Skip to Main Content

Understanding the Risks of Surgery in Older Adults

April 03, 2024

A Q&A With Yi Wang

Yi Wang, PhD, a postdoctoral associate (geriatrics) at Yale School of Medicine, researches health disparities after major surgery in disadvantaged older persons. As the lead author of a recent study, Wang worked alongside co-senior authors, Thomas Gill, MD, Humana Foundation Professor of Medicine (Geriatrics), and Robert Becher, MD, associate professor of surgery, to estimate the rates of hospital readmissions within 30 and 180 days after major surgery for older adults.

In a Q&A, Wang discusses the inspiration behind his research, the importance of recognizing frailty and dementia in older persons before surgery, and his goal of helping older adults maintain health and independence.

What inspired you to study readmission rates after surgery for older adults?

We know that many older Americans undergo surgery. In our previous research, we found an increased risk of mortality within one year after major surgery for persons aged 65 years or older.

Until now, there has been little information on hospital readmission after major surgery in older persons, especially concerning longer-term readmission. This is concerning because hospital readmission is an important metric in evaluating hospital performance. The National Institutes of Health and the American College of Surgeons have argued that evaluating longer-term outcomes following surgery is critical to assessing surgical quality and safety.

Did you discover anything surprising?

In this study, we found that nearly one in eight community-living older U.S. residents were readmitted to the hospital within 30 days after having a major operation, and more than one in four were readmitted within 180 days. The likelihood of hospital readmissions within 180 days after a major surgery was higher among older persons who were frail or had probable dementia.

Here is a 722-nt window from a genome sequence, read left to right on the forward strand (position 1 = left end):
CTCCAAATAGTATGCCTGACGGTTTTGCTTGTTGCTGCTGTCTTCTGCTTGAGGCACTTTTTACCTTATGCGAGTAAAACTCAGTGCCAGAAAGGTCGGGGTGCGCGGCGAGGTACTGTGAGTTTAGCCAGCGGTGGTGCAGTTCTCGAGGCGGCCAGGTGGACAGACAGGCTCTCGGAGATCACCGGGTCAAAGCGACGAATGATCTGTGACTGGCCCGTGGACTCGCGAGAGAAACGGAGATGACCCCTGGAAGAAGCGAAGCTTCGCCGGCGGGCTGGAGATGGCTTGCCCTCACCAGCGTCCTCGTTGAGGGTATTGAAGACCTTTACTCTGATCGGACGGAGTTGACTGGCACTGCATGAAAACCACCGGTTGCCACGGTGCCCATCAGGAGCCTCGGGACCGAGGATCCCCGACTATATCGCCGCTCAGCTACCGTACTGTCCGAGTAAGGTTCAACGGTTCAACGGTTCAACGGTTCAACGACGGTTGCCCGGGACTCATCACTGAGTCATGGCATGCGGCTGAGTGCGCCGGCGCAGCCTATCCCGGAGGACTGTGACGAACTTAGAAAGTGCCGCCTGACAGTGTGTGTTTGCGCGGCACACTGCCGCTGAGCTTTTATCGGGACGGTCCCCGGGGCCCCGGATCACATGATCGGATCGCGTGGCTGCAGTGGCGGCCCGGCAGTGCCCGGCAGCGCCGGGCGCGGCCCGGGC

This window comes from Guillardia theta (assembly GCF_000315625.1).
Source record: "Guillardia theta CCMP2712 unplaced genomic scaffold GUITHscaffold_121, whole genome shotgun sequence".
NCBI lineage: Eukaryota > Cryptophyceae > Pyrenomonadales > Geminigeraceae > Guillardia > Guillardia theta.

Surprisingly, our findings suggested that readmissions after major surgery are expected not only in the short term but also in the longer term.

Another surprising discovery we made is that nonelective surgery is associated with an increased risk of hospital readmission within 30 days but not within 180 days, suggesting that these patients’ comparative vulnerability doesn’t escalate over time. These findings indicate that older patients undergoing nonelective surgery represent a distinct group compared with those undergoing elective surgery.

What can older adults—and others—take away from this study?

This new information highlights the frequency of hospital readmissions among older adults after undergoing major surgery and the potentially negative downstream consequences of these readmissions, such as functional limitations.

Our findings also stress the importance of preoperatively identifying frailty and dementia in older persons to inform decision-making and set realistic expectations for recovery. Discussions with patients and their families before major surgery are critical to anticipating short- and long-term needs.

What do you hope the impact of this study will be?

We hope that more research and interventions, such as frailty screening and social support, will be dedicated to the postoperative care of these patients to reduce readmission rates and, ultimately, help older adults maintain health and independence after major surgery.

Yale School of Medicine’s Department of Internal Medicine Section of Geriatrics strives to improve the health of older adults by providing exceptional patient care, training future leaders and innovators in aging, and engaging in cutting-edge research. To learn more about their mission, visit Geriatrics.

Submitted by Serena Crawford on April 03, 2024